Name: Manuela and Frank Mueller
Occupation: DIY log home and furniture builders, wood crafters, soap and candle makers, mechanic, and bloggers
Place of Residence: Nova Scotia, Canada
Background: Manuela was originally a foreign language secretary and Frank was a heavy-duty and motorcycle mechanic with a Masters degree and a motorcycle repair shop and then specialized in aftermarket and racing suspensions. The couple worked in international motorcycle racing teams for 25 years, Frank as an engine and suspension technician and Manuela as a team organizer and fuel and tire technician.
Spending the majority of their life around motorcycles and race tracks — where it was always about trying to be the fastest and the motto was “second place is first looser” — Frank and Manuela would never have imagined to one day be sitting alone in the middle of the woods, building their own log home, creating their energy with solar power and feeling great with “having less” and getting back to their roots.
Manuela was born in Ontario, Canada, as the child of German immigrants who built their little house on a lake from scratch and enjoyed nothing more than roaming the woods and enjoying the outdoors more than anything else.
Her parents decided to move back to Berlin when she was 10 years old, making her a “city” kid but with a connection to the land and nature that never left her. She told everybody that “one day” she’d go back to Canada and have a house on a lake.
Frank was born in Berlin and was five when his parents decided to move to Australia with him and his two sisters. After five years, they packed their bags and headed back to Germany. After finishing school, Frank worked as a truck mechanic and attended evening school to get his Masters degree and pursued his hobby riding and working on motorcycles.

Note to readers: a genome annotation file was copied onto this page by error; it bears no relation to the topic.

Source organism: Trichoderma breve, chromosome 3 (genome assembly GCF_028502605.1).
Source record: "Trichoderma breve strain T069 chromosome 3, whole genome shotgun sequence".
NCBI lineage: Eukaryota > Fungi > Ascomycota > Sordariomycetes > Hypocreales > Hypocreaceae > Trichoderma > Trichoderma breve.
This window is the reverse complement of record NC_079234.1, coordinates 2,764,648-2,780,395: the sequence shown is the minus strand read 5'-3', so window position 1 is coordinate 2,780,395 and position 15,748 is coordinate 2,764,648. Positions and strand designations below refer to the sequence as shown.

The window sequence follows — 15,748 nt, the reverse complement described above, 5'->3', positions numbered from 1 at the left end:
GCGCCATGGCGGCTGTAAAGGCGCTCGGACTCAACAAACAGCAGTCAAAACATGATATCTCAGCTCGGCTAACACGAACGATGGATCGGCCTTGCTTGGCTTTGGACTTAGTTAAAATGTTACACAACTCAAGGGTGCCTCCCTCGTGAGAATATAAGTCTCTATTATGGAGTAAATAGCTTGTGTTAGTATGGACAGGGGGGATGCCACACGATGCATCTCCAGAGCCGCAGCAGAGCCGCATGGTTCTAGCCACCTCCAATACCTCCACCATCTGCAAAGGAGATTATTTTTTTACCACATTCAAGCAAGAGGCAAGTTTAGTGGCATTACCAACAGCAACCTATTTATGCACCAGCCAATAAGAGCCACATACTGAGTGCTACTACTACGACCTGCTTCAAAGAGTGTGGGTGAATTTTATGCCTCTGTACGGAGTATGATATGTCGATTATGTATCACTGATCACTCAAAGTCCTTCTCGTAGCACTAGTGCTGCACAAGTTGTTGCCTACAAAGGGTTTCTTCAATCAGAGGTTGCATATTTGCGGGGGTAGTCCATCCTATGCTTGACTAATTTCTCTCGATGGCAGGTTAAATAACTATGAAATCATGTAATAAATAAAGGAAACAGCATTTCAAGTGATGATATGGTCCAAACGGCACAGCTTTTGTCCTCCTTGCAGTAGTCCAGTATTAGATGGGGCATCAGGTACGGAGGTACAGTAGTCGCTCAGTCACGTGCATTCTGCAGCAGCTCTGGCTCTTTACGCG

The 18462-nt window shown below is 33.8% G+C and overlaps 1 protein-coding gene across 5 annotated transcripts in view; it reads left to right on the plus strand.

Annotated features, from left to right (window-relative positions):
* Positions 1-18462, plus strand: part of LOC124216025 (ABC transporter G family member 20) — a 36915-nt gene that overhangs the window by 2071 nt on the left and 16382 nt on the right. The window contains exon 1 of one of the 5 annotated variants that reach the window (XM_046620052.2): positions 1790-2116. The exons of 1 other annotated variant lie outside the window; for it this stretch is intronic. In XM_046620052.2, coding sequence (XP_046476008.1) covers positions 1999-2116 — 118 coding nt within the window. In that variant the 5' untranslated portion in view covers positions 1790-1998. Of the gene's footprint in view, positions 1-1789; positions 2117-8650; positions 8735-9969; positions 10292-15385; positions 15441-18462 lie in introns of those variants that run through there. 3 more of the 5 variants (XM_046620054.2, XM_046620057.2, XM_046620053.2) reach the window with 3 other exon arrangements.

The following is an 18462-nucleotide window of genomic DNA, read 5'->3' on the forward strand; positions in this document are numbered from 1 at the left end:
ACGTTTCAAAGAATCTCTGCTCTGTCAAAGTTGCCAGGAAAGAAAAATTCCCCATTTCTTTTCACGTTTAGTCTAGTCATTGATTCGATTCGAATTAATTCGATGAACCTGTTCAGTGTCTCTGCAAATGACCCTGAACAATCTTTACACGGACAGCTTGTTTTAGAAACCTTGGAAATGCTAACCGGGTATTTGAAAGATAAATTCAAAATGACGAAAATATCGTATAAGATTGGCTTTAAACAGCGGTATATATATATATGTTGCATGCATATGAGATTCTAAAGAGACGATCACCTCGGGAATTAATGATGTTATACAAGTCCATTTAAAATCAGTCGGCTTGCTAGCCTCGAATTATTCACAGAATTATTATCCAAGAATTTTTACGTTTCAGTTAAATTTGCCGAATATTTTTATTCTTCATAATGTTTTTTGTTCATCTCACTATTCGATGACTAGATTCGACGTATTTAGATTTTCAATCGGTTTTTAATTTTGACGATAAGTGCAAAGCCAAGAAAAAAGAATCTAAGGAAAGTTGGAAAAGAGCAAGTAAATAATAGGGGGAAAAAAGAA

Manuela worked as a foreign-language secretary, but not being an “inside person” at all, soon quit and started working all kinds of jobs looking for the “right fit” while also getting into riding motorcycles.
A motorcycle meeting it was where Manuela and Frank met, not exactly with love at first sight but just really good friends with a lot in common — the rest is history, and after being together for a couple of months, they decided “what the heck” and married. First they both worked in a motorcycle shop, after a couple of years the opened their own repair shop. Frank started motorcycle racing himself, Manuela his mechanic.
The idea of retiring early was always in the back of their minds, but they didn’t want to do that in Germany. So they visited Frank’s old home in Australia and then Manuela’s old home and both decided it would rather be Canada. They found a nice 7-acre lot and always wanting a log home, a company who’d build it for them, while they were busy working on the race tracks.
After more than 25 years of travel, rushing, never being home and maybe because becoming older and asking themselves “what the heck are we doing here?”, it was to be that faith struck and the team they worked at closed. They were offered jobs but decided to take it as a sign and jumped onto the next plane to Canada and reflected what they actually really wanted for themselves in the future.
Manuela’s parents had passed quite a while before after both suffering from cancer for a very long time and within three years, both then decided to end their lives as each of them knew it was terminal and wanted to go on their own terms. So Frank and Manuela knew how unpredictable and short life can be and not to take it for granted.